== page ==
With major changes planned for provision for children with SEN, I would encourage you all to get involved locally in the change process to try and steer what happens.
Draft provisions for changing the SEN system were published in September. These will form part of the proposed Children and Families Bill (expected to become law in 2014). Twenty pathfinders were set up in September 2011 and are testing proposals set out in the SEN Green Paper.
Proposed Education, Health and Care Plans (EHCP) will replace statements and to be effective they depend on us all understanding other planned changes in health systems and school funding.
One of the difficulties in making statements work well has been the lack of join-up between education, health and social care.
A feature of the proposed changes is the way education, health and care will be required to work together. The Children and Young People’s Health Outcomes Forum recommended that children’s health be made a higher priority in local commissioning decisions. If implemented, this will be especially powerful in supporting disabled and SEN children who depend on services from more than one agency. New health structures (clinical commissioning groups) commence in April 2013. Schools need to consider the implications of local developments and how they can influence access and provision where relevant.
Another significant change is in the approach to funding arrangements for SEN. The Green Paper proposes a Local Offer setting out what is expected to be available locally from schools, academies, colleges and SEN services. The pathfinders are developing different approaches to this, but the focus is offering provision matched to the needs of children for whom it is not necessary to draw up an EHCP. In effect, this is provision that is made available through schools’ delegated budgets and is currently available without a statement.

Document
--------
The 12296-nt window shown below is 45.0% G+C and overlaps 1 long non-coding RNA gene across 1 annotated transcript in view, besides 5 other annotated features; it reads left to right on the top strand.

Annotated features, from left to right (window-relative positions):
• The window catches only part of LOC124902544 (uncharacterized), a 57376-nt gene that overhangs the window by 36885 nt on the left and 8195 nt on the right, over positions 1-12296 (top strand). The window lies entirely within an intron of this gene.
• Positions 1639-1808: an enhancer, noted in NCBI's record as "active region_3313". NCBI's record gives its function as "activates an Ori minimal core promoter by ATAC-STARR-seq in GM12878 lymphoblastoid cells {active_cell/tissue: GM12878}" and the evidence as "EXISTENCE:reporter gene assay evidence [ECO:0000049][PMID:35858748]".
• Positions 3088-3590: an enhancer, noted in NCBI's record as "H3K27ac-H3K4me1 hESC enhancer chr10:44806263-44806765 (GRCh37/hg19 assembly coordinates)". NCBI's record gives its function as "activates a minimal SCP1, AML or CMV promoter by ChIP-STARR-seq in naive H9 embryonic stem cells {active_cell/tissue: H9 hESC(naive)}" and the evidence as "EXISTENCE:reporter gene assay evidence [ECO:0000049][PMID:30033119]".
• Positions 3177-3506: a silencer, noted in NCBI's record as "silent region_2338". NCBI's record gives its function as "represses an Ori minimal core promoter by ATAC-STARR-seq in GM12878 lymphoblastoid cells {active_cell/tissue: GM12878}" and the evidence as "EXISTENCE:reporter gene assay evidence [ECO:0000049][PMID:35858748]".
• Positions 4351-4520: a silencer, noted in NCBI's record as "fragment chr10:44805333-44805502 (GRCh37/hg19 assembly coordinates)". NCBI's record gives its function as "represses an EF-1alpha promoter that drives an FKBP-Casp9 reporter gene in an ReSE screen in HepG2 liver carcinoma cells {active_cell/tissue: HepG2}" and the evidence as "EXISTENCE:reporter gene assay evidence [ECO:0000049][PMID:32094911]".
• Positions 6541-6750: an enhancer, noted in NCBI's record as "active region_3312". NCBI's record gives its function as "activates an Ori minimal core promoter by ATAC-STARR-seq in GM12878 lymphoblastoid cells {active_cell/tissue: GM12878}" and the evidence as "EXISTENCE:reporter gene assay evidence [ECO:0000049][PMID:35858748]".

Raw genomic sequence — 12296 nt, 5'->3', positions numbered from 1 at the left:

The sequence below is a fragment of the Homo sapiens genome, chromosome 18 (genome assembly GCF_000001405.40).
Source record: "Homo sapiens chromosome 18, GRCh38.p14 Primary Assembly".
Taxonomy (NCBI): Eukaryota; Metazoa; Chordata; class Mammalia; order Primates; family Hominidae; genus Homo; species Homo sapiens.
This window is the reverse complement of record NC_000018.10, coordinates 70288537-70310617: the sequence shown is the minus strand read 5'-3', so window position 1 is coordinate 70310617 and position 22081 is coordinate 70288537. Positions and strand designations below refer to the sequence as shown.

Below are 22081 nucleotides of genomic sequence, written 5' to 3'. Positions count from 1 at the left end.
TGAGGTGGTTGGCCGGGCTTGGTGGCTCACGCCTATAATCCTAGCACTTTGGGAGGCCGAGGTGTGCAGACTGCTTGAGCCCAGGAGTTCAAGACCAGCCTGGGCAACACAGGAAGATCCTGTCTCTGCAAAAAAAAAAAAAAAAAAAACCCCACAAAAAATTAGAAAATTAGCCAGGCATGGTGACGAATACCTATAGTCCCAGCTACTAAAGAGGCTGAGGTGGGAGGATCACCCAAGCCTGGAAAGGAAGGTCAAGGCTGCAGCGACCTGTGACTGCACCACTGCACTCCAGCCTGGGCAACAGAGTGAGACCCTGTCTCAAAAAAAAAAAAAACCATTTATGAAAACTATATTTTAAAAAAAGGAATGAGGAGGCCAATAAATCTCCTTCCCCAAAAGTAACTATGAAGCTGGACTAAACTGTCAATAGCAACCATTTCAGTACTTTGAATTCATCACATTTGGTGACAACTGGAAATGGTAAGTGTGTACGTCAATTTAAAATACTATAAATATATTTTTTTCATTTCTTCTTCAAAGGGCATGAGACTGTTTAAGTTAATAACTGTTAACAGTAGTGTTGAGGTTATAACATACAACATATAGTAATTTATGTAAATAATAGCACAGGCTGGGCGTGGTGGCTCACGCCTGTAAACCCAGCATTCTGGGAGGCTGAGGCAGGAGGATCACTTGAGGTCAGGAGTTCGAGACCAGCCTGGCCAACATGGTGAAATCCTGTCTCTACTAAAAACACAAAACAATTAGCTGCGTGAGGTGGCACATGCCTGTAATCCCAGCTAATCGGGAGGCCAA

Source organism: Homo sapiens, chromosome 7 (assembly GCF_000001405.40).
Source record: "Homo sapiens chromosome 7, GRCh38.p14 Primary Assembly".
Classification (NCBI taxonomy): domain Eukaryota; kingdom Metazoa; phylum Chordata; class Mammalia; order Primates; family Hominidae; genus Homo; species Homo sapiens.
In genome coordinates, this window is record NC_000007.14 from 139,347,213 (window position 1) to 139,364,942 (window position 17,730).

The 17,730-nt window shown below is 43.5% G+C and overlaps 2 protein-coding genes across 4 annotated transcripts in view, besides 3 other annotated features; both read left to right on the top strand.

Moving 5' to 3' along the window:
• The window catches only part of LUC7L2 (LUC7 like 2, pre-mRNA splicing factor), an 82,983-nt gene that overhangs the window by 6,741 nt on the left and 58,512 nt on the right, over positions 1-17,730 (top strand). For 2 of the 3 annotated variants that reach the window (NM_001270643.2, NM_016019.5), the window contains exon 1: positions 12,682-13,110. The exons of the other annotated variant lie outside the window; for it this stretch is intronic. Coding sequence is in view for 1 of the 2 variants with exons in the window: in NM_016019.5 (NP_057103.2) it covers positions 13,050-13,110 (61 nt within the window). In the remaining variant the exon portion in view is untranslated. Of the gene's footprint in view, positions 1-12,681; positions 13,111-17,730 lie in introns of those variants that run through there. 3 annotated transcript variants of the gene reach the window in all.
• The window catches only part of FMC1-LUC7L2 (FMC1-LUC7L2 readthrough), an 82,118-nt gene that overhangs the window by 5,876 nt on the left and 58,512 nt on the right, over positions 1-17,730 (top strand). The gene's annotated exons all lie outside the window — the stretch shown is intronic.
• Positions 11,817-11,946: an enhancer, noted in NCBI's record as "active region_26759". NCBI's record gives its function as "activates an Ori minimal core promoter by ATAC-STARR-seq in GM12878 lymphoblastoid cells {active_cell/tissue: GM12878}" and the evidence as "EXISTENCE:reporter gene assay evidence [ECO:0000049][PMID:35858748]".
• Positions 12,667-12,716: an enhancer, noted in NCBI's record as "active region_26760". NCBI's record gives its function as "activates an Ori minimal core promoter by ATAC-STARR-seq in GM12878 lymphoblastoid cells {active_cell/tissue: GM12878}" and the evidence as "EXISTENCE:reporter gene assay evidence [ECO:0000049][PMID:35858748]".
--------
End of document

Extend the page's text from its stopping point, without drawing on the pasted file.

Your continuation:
This autumn sees more detailed discussions with Schools Forums about the funding for next year. From next April, the funding for schools will be delegated against a new, and in some cases, simplified formula. The per-pupil funding in schools’ budgets, will be supplemented, as now, by an amount allocated to meet additional educational needs.
The significant difference is that, from next April, schools will be expected to cover the first £6,000 of additional provision, over and above the core per-pupil cost of a place, for pupils with additional needs. Beyond this amount, schools can approach the local authority. The local authority retains a High Needs Block from which it can draw for this purpose.
Clarity about the local offer will be critical to schools, local authorities and parents alike. We know from research that where schools are clear with parents about what they can provide from their delegated budget, this leads to better working relationships.
Therefore this autumn is a crucial time to get engaged in discussion about what all schools can be expected to provide from their delegated budget. If you don’t, the risk is that from next April, the discussion will be about how much money has been spent, rather than how children are learning and what schools and others can do to supplement and complement what is normally done to support learning.
Following significant debates the Education Act 2011 retains the requirement on schools, including academies, to co-operate with the local authority to improve the wellbeing of children in the area. This constant, at a time of so much change, is an important reminder about how we judge outcomes for all.
Dr Hilary Emery is chief executive of the National Children’s Bureau. Visit www.ncb.org.uk